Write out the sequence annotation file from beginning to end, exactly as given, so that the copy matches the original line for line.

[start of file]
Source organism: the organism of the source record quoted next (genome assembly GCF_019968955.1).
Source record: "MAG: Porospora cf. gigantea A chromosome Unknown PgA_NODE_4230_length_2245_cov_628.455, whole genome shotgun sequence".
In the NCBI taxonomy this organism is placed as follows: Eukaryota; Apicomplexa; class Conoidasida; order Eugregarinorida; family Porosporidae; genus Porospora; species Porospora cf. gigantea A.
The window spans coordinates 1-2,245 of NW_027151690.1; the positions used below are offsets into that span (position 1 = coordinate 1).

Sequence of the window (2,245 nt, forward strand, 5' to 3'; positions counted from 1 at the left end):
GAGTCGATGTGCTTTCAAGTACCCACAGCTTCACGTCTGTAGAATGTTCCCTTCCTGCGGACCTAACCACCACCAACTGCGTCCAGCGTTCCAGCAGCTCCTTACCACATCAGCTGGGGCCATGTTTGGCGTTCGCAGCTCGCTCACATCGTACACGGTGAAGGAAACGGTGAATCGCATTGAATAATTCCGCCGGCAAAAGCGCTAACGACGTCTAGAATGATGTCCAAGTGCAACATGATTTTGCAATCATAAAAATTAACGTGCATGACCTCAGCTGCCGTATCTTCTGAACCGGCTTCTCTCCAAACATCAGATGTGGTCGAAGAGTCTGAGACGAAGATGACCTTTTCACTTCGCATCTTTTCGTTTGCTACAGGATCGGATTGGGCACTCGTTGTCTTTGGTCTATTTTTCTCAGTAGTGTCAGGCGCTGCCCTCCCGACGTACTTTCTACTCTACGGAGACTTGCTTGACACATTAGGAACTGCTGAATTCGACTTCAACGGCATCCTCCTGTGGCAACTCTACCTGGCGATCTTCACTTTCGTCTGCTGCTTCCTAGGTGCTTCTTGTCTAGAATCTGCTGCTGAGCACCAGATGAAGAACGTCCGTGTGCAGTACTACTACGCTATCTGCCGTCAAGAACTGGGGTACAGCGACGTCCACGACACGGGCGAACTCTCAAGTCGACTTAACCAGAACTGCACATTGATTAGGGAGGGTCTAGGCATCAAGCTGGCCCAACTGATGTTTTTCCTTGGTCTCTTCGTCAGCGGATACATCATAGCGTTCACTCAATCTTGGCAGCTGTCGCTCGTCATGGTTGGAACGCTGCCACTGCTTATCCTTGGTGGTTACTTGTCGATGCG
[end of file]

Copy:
Source organism: the organism of the source record quoted next (genome assembly GCF_019968955.1).
Source record: "MAG: Porospora cf. gigantea A chromosome Unknown PgA_NODE_4230_length_2245_cov_628.455, whole genome shotgun sequence".
In the NCBI taxonomy this organism is placed as follows: Eukaryota; Apicomplexa; class Conoidasida; order Eugregarinorida; family Porosporidae; genus Porospora; species Porospora cf. gigantea A.
The window spans coordinates 1-2,245 of NW_027151690.1; the positions used below are offsets into that span (position 1 = coordinate 1).

Sequence of the window (2,245 nt, forward strand, 5' to 3'; positions counted from 1 at the left end):
GAGTCGATGTGCTTTCAAGTACCCACAGCTTCACGTCTGTAGAATGTTCCCTTCCTGCGGACCTAACCACCACCAACTGCGTCCAGCGTTCCAGCAGCTCCTTACCACATCAGCTGGGGCCATGTTTGGCGTTCGCAGCTCGCTCACATCGTACACGGTGAAGGAAACGGTGAATCGCATTGAATAATTCCGCCGGCAAAAGCGCTAACGACGTCTAGAATGATGTCCAAGTGCAACATGATTTTGCAATCATAAAAATTAACGTGCATGACCTCAGCTGCCGTATCTTCTGAACCGGCTTCTCTCCAAACATCAGATGTGGTCGAAGAGTCTGAGACGAAGATGACCTTTTCACTTCGCATCTTTTCGTTTGCTACAGGATCGGATTGGGCACTCGTTGTCTTTGGTCTATTTTTCTCAGTAGTGTCAGGCGCTGCCCTCCCGACGTACTTTCTACTCTACGGAGACTTGCTTGACACATTAGGAACTGCTGAATTCGACTTCAACGGCATCCTCCTGTGGCAACTCTACCTGGCGATCTTCACTTTCGTCTGCTGCTTCCTAGGTGCTTCTTGTCTAGAATCTGCTGCTGAGCACCAGATGAAGAACGTCCGTGTGCAGTACTACTACGCTATCTGCCGTCAAGAACTGGGGTACAGCGACGTCCACGACACGGGCGAACTCTCAAGTCGACTTAACCAGAACTGCACATTGATTAGGGAGGGTCTAGGCATCAAGCTGGCCCAACTGATGTTTTTCCTTGGTCTCTTCGTCAGCGGATACATCATAGCGTTCACTCAATCTTGGCAGCTGTCGCTCGTCATGGTTGGAACGCTGCCACTGCTTATCCTTGGTGGTTACTTGTCGATGCG